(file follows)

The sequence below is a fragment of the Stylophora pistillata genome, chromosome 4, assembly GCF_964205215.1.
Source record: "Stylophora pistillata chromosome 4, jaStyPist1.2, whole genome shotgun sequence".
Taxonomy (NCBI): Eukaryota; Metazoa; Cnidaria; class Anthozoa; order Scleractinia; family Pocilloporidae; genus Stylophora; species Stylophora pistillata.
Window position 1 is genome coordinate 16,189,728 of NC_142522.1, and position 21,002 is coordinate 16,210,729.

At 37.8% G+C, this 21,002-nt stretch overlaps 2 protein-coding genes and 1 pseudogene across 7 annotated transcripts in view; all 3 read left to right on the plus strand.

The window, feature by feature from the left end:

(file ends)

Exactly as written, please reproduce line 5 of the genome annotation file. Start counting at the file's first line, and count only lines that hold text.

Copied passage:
At 37.8% G+C, this 21,002-nt stretch overlaps 2 protein-coding genes and 1 pseudogene across 7 annotated transcripts in view; all 3 read left to right on the plus strand.